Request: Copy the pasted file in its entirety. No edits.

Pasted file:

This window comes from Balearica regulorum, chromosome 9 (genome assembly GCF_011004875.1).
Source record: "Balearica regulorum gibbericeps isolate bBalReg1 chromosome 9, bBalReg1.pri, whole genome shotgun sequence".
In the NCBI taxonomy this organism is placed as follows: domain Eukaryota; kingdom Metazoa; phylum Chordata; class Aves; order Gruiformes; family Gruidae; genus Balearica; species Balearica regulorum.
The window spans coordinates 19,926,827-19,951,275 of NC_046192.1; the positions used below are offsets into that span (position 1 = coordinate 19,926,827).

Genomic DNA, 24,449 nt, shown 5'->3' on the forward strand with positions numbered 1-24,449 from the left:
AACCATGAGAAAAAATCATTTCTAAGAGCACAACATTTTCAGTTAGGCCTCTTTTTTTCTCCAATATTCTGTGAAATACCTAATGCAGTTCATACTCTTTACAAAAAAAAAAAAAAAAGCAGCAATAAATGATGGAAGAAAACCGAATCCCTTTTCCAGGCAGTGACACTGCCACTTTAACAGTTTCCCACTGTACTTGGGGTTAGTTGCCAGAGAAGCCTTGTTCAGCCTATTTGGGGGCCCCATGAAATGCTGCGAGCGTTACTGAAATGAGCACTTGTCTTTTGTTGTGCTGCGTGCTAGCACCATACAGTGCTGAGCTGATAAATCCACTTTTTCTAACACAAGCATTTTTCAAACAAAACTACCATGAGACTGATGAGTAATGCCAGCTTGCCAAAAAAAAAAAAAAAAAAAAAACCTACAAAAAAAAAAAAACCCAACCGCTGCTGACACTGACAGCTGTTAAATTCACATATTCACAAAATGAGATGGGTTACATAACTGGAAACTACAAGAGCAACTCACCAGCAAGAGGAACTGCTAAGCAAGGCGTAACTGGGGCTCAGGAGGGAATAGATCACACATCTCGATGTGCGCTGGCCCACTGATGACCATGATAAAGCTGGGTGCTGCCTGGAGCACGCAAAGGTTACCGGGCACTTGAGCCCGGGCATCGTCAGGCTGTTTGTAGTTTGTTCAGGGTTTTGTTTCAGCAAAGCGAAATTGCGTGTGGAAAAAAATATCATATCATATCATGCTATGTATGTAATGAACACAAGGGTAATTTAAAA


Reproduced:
This window comes from Balearica regulorum, chromosome 9 (genome assembly GCF_011004875.1).
Source record: "Balearica regulorum gibbericeps isolate bBalReg1 chromosome 9, bBalReg1.pri, whole genome shotgun sequence".
In the NCBI taxonomy this organism is placed as follows: domain Eukaryota; kingdom Metazoa; phylum Chordata; class Aves; order Gruiformes; family Gruidae; genus Balearica; species Balearica regulorum.
The window spans coordinates 19,926,827-19,951,275 of NC_046192.1; the positions used below are offsets into that span (position 1 = coordinate 19,926,827).

Genomic DNA, 24,449 nt, shown 5'->3' on the forward strand with positions numbered 1-24,449 from the left:
AACCATGAGAAAAAATCATTTCTAAGAGCACAACATTTTCAGTTAGGCCTCTTTTTTTCTCCAATATTCTGTGAAATACCTAATGCAGTTCATACTCTTTACAAAAAAAAAAAAAAAAGCAGCAATAAATGATGGAAGAAAACCGAATCCCTTTTCCAGGCAGTGACACTGCCACTTTAACAGTTTCCCACTGTACTTGGGGTTAGTTGCCAGAGAAGCCTTGTTCAGCCTATTTGGGGGCCCCATGAAATGCTGCGAGCGTTACTGAAATGAGCACTTGTCTTTTGTTGTGCTGCGTGCTAGCACCATACAGTGCTGAGCTGATAAATCCACTTTTTCTAACACAAGCATTTTTCAAACAAAACTACCATGAGACTGATGAGTAATGCCAGCTTGCCAAAAAAAAAAAAAAAAAAAAAACCTACAAAAAAAAAAAAACCCAACCGCTGCTGACACTGACAGCTGTTAAATTCACATATTCACAAAATGAGATGGGTTACATAACTGGAAACTACAAGAGCAACTCACCAGCAAGAGGAACTGCTAAGCAAGGCGTAACTGGGGCTCAGGAGGGAATAGATCACACATCTCGATGTGCGCTGGCCCACTGATGACCATGATAAAGCTGGGTGCTGCCTGGAGCACGCAAAGGTTACCGGGCACTTGAGCCCGGGCATCGTCAGGCTGTTTGTAGTTTGTTCAGGGTTTTGTTTCAGCAAAGCGAAATTGCGTGTGGAAAAAAATATCATATCATATCATGCTATGTATGTAATGAACACAAGGGTAATTTAAAA